Sometimes you feel like going to church--other Sundays seem best spent in bed under warm blankets without the messy intrusions of worship and fellowship, though many of them are yet spent in church. Moreover, there are times you don't feel like leading (or preaching in) church or chapel or morning prayer, because you're tired or weak or timid or fill in the blank. Leading Sunday morning worship at the Beaver County Jail this morning was somewhere in-between the two for me, and I take no credit for somehow transcending the plain I-don't-want-to-do-this-today mentality.
I was hanging out late with friends last night, first in one location and then at home, and when we decided to call it a night we moaned and gnashed our teeth because only then did we realize it was two in the morning. I kicked myself (fig.) because I knew I had to be at the jail at 8:30--Idiot! You put off bed again! At that point Sunday morning seemed best a time for blankets and shut-eye and all of those lovely things, not clothes and driving and inmates and worship officiating. I resigned myself to the bed and I can't swear one or the other whether I pleaded with God for mercy in the morning.
Yet mercy came. I awoke early and with a start--first because I was sleeping light and/or God is gracious and second because I still haven't changed my alarm clock since "fall back" and I had the terrible sensation of Oh no oh no oh no, I slept through the church service I was supposed to lead. But then I realized--to my great relief--that I hadn't, and rolled over and waited for the alarm.
It went off, I got up and got dressed and drove to the jail, praying halfheartedly for the morning with pleas of "Lord, have mercy" but still wrestling with clinging strands of sleepiness. I'm over the initial fear of speaking in front of groups, at least at the jail, Shepherd's Heart and in homiletics class. So I need grace in the area of trembling before God as I go to represent him to his people, because this morning I was more or less going to get the job done. That's a confession, of sorts, I guess. Point being, I wasn't nervous about going into lead, but I did feel the nagging absence of spiritual gravitas as I headed into the situation. Lord, have mercy, I prayed.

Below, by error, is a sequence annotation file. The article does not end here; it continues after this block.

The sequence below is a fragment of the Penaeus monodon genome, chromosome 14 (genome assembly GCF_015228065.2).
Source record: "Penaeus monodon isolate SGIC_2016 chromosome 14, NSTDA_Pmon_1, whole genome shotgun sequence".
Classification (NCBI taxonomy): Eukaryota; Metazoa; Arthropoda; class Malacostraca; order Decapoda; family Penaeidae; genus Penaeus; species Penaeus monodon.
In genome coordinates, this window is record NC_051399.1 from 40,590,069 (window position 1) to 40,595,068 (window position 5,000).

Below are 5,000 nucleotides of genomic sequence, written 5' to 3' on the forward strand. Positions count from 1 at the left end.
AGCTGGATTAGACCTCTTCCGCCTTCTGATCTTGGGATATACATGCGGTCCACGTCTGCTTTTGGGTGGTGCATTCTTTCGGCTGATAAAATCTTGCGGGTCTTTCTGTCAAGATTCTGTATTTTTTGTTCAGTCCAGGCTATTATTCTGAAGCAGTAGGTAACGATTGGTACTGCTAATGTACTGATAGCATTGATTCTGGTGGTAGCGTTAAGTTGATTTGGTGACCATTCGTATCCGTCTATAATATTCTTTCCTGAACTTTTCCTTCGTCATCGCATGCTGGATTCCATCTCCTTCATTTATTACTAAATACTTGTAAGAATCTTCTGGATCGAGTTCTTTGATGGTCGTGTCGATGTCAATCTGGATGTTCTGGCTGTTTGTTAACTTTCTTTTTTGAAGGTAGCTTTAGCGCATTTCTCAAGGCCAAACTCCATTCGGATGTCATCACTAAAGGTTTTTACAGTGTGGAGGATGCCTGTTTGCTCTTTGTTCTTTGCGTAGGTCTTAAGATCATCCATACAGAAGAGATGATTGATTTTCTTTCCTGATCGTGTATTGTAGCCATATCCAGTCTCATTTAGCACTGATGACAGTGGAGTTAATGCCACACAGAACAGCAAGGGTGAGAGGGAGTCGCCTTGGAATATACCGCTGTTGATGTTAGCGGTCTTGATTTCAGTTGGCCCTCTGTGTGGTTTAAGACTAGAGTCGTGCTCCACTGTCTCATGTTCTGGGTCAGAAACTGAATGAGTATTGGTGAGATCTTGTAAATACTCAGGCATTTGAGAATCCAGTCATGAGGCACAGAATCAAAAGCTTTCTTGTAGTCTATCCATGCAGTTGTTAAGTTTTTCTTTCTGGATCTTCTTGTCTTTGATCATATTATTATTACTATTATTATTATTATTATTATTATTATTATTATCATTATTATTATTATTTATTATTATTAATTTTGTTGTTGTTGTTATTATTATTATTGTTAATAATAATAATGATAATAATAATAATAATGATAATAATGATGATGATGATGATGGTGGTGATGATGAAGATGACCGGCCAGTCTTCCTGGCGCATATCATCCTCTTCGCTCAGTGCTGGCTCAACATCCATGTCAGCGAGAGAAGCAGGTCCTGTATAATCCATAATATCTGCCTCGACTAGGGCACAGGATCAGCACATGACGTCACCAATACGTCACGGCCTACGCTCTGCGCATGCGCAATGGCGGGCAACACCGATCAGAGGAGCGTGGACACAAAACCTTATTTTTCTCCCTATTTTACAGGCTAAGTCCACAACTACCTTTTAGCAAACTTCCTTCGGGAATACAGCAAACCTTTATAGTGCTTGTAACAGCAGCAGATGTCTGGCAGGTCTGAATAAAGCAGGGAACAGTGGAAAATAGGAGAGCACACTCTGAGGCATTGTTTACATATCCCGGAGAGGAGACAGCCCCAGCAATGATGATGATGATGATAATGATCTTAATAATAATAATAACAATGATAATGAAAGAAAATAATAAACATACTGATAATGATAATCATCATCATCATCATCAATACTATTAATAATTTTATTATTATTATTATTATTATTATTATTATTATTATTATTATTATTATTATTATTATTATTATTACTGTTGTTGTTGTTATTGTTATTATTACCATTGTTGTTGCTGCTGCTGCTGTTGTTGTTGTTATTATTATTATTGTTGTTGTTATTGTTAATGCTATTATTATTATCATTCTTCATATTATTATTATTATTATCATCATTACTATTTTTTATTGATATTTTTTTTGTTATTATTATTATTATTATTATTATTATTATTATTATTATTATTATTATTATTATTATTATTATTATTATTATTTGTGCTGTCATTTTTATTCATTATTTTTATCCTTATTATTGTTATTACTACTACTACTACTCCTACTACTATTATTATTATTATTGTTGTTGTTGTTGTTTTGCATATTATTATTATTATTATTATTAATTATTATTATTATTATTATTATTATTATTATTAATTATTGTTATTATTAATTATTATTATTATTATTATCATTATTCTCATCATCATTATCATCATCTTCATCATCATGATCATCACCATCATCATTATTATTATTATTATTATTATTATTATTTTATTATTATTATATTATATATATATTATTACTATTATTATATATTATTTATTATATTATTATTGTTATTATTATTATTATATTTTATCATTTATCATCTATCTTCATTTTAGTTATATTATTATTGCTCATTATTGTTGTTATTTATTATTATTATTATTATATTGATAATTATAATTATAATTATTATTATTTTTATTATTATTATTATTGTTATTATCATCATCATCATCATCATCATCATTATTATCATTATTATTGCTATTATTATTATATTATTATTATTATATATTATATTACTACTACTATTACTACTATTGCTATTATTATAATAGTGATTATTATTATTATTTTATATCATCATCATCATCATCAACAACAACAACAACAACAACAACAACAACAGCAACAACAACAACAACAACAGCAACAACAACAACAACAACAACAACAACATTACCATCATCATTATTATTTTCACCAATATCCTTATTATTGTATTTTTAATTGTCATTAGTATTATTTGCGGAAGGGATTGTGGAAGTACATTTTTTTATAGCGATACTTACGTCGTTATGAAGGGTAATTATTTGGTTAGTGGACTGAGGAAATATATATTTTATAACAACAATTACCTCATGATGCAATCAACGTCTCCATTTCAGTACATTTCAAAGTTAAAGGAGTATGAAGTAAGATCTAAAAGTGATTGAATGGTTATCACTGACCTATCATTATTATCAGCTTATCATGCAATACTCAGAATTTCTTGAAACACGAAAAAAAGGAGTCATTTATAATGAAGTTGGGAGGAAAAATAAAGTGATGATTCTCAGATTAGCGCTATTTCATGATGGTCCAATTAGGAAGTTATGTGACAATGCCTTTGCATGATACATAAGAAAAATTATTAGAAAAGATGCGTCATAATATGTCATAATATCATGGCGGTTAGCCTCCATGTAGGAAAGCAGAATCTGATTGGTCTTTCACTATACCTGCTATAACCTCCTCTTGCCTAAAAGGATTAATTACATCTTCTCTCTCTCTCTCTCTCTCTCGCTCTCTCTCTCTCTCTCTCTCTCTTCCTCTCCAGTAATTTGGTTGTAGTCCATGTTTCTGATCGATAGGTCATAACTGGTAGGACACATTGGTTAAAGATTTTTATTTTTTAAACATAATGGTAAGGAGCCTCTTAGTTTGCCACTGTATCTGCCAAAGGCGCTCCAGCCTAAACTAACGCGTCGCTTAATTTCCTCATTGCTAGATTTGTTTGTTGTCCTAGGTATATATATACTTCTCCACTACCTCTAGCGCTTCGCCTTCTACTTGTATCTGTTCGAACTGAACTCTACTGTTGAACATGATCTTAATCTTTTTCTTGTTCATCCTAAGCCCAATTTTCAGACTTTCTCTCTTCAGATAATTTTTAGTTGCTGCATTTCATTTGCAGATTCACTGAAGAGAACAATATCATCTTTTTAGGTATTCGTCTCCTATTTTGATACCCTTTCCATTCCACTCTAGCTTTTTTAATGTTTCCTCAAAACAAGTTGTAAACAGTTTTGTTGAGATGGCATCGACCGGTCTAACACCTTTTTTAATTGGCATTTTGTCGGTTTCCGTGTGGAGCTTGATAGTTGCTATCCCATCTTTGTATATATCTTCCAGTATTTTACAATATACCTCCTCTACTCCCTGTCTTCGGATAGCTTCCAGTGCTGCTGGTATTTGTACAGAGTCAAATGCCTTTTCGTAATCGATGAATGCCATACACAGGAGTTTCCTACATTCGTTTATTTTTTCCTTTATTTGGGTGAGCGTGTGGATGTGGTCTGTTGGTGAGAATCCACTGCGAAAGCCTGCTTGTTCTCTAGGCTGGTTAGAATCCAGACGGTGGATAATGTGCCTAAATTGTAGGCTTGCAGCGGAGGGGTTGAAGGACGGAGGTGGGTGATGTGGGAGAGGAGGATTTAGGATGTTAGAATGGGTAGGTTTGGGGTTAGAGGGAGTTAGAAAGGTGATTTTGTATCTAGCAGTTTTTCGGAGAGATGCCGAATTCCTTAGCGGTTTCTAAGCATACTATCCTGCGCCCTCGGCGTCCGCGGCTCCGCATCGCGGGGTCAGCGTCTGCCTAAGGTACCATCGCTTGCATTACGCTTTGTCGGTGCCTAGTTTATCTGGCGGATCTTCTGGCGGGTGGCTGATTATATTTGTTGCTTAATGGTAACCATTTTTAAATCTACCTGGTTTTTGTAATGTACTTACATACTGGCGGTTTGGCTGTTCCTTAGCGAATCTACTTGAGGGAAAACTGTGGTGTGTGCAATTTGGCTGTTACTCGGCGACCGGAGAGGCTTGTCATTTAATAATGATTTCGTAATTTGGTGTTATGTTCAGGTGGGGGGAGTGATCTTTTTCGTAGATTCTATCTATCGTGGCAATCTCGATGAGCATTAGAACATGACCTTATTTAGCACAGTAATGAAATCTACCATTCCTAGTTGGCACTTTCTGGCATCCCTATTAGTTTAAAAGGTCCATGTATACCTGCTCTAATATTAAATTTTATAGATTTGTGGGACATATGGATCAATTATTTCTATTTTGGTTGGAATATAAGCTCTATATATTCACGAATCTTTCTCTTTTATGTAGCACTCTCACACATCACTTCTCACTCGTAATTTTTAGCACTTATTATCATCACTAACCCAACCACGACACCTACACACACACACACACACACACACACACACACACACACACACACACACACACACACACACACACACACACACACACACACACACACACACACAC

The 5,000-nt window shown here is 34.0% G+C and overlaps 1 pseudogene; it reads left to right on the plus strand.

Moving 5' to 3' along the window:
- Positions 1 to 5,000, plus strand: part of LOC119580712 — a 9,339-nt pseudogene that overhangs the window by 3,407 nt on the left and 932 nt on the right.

Dudley was waiting for me when we got there--he was the preacher for the morning--and we went in and got the chairs set up and waited for the guards to bring the inmates down. They arrived from all the various housing units in a group and we greeted them and shook their hands as they came in to sit down. An inmate named Thomas regularly handles the music for us, so we let him pick out the CDs and songs to begin the morning with. In that moment I had a flash of inspiration to begin with a prayer, even though it wasn't in our prepared liturgy or regular practice from what I could tell from Dudley's actions (he's a regular on Sunday mornings, I usually work at the jail during the week).
I stood before those men and I was totally in the moment. I felt the full weight of my role as their worship leader and said a prayer that came from beyond me. I didn't have it in my heart or on my mind and surprised myself with the passion and conviction and holy words I brought to that moment. I became conscious of the fact that God was giving me the words to say and demonstrating his love for these men by sidestepping my lack of preparation and giving them gospel truth. The rest of the service I was fully present, whether in song, or in liturgy or in praying one-on-one with inmates at the end. God showed up and made church happen this morning--I am so thankful its success didn't depend on me.